If adults here don't trust the handbooks (and why are they even in the BSA), then how can we hope for some kind of national consistency of applying Patrol Method.  Probably 50% of my posts on this forum  go toward balancing theories of applying Patrol Method. For example, I am amazed at the pontification just for how scouts should select their leaders.  If the adult has that much invested just for leader selection, imagine their struggle with the rest of a scout's experience.  The guidelines for selecting leaders are clearly given in their handbooks. 

I just don't see how the BSA can bring the adult membership as a whole together on Patrol Method without some great effort at a national level. And since Patrol Method isn't viewed as political, I don't see National giving it a lot of attention.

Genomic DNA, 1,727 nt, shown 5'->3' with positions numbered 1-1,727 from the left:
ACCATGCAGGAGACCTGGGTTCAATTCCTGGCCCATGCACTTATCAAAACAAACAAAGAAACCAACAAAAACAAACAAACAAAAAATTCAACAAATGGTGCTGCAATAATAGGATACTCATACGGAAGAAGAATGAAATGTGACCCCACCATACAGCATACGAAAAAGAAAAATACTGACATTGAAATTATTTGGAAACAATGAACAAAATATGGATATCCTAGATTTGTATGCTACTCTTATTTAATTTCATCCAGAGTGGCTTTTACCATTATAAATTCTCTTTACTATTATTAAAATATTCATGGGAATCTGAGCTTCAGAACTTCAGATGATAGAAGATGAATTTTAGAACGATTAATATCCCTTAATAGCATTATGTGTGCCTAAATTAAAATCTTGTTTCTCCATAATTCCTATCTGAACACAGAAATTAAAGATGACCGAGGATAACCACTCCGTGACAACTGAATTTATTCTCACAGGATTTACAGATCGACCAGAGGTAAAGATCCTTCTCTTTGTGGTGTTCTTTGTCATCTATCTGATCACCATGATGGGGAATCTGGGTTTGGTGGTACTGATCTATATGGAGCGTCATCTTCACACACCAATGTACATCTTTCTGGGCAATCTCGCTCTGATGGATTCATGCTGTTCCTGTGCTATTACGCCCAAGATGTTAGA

Barry

  • Upvote 2

Share this post


Link to post
Share on other sites
1 hour ago, Eagledad said:

The future struggle of Patrol Method is evident just in the discussion.

Can a group of youth grow from their experience of working together? Of course, I have experienced it as a youth and monitored it as an adult. But in both experiences, I know what I was looking at, and looking for. I'm not sure the BSA can do much toward encouraging Patrol Method practice to future generations that haven't experienced it, much less know what it looks like. Books! I've suggested on this forum many times to letting scouts run their patrols using only the BSA handbooks, only to be judged as an adult telling scouts what to do (I guess because the books were written by adults).